–None of them subjects is interesting to me. All I like is gangster stories, though there’s precious much chance of reading here. Three rooms we got and three kids knocking around. No convenience, no water. I’m glad to get out of the house, I can tell you.
– Cos I ain’t got no interest in them [books] – they all apparently lead up to the same thing.
– I’m not very good at reading, I never was. I’ve never liked it some’ow.
– Too long. I have started books and I have to read through the first pages two or three times. I like to get stuck straight into a story – there’s too much preliminary, if you see what I mean.
You might have expected public libraries to be more appreciated at this time of austerity, when wages were low and almost everything was rationed. Apparently they weren’t. But ten years later, when the nation was back on the road to prosperity, public libraries were enjoying the start of their heyday. This lasted for at least three decades. When I started work as a young library supplier at the end of the 1970s, public libraries were still highly regarded and librarians enjoyed considerable prestige. They were also extremely well-supported by both local and national government.
Is there a moral here? I’d say that if the experience of the past can teach us anything, it is that people are more interested in culture, including cultural services, when their lives are financially stable. It makes sense, if you think about it, for people who are happy and settled in their jobs and home life to ‘make time’ to go to the library. It is also understandable if people who are unemployed and desperately looking for work don’t feel able to find space for using the free public library service. That is my take on it, anyway, and I think that the government should note the facts. If Mr Gove is as worried as he says he is about standards of literacy among the young, he should encourage his colleagues at the Culture Department to stick up for public libraries. There can be no cheaper or more effective way of encouraging high standards of literacy than to get children interested in books at an early age and to make as many books as they can read available to them, regardless of their social background.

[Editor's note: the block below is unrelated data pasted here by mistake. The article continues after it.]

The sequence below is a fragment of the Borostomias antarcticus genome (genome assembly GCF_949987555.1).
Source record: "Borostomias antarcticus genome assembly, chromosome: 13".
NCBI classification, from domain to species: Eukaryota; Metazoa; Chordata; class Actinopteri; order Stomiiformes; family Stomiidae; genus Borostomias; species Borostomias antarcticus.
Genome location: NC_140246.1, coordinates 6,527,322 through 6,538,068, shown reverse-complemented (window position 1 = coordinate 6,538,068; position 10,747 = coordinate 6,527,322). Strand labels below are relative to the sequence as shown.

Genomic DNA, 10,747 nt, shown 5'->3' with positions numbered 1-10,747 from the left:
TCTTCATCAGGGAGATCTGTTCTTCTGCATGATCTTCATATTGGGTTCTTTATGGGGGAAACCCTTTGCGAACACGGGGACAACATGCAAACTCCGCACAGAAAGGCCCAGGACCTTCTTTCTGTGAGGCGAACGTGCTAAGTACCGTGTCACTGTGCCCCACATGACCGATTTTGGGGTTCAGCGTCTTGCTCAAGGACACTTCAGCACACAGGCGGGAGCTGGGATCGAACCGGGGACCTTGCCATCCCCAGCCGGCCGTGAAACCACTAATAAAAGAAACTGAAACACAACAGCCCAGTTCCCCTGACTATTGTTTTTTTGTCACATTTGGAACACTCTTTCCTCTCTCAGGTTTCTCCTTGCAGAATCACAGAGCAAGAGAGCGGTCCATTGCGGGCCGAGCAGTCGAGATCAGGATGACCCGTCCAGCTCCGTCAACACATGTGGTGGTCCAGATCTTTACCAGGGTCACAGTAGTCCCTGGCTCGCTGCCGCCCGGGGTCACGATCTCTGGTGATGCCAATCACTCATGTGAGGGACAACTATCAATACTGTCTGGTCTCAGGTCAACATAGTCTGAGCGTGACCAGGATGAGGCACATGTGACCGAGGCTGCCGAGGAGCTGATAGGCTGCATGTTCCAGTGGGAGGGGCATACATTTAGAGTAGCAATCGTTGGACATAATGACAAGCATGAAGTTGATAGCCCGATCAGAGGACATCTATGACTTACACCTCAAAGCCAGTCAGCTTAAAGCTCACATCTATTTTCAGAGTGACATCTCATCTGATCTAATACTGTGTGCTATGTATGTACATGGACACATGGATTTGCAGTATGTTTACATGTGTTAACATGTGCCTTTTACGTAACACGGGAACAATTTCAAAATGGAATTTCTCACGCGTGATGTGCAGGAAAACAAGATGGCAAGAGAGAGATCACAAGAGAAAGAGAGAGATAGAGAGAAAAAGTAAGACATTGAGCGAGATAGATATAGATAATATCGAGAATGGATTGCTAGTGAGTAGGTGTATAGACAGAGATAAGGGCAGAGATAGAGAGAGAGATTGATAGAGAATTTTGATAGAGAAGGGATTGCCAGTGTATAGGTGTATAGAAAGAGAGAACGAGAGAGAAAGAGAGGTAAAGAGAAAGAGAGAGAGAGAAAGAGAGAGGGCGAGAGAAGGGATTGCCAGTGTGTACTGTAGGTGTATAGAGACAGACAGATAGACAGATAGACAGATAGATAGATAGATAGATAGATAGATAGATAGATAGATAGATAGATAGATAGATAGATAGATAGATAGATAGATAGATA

When I was a child growing up in Spalding, the public library was on the ground floor of Ayscoughfee Hall. (It subsequently moved to a purpose-built building in Henrietta Street and it was while taking a gap year to work as an assistant at this library that my friend Mandy brought me the book about Jack the Ripper when I was working in the Chinese restaurant with the putatively murderous cook called Moon.) There were only a few shelves of children’s books, and I had exhausted these long before the end of my primary school years. The librarian there, a kindly lady, used her discretion and allowed me to join the adult section of the library, even though the rules stated that this was not possible for children under twelve. There exists a very stereotypical idea of librarians as mousy, unhumorous and devoted to regulations (especially ‘no talking’); I’m certain that this is unfair and that librarians like the one I knew in Spalding quietly go the extra mile all of the time in order to help people read and enjoy books. We should celebrate librarians as well as libraries: along with booksellers, they are the great unsung heroes and heroines of civilised society.